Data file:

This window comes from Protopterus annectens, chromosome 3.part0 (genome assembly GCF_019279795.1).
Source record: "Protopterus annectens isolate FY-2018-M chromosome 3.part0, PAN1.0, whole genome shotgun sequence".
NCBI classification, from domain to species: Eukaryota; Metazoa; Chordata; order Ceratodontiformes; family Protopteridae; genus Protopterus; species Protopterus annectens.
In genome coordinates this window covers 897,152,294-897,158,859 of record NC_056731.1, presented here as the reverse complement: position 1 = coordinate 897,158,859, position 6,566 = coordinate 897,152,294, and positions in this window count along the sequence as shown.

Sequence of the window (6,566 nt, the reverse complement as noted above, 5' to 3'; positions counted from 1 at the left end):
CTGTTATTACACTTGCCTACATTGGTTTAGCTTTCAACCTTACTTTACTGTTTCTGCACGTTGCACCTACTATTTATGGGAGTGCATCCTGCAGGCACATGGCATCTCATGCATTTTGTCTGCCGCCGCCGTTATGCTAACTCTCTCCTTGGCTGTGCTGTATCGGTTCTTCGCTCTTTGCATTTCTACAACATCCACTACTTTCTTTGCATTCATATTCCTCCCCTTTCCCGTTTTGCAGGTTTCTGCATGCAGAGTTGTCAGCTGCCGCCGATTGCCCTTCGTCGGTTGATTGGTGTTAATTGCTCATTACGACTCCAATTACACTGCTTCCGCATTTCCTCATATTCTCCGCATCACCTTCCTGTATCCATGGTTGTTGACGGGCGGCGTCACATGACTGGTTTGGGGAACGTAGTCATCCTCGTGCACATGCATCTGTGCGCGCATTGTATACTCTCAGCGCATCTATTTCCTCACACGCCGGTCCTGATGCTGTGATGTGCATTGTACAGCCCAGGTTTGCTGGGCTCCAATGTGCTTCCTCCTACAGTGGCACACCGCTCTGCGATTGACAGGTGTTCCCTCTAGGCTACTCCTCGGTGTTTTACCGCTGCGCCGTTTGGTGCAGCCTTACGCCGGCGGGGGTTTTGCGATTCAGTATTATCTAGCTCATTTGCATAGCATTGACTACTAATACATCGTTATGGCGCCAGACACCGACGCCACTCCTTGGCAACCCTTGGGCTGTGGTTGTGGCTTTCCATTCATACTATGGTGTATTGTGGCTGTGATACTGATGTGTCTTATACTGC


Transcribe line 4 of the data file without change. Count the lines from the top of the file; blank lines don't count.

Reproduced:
In genome coordinates this window covers 897,152,294-897,158,859 of record NC_056731.1, presented here as the reverse complement: position 1 = coordinate 897,158,859, position 6,566 = coordinate 897,152,294, and positions in this window count along the sequence as shown.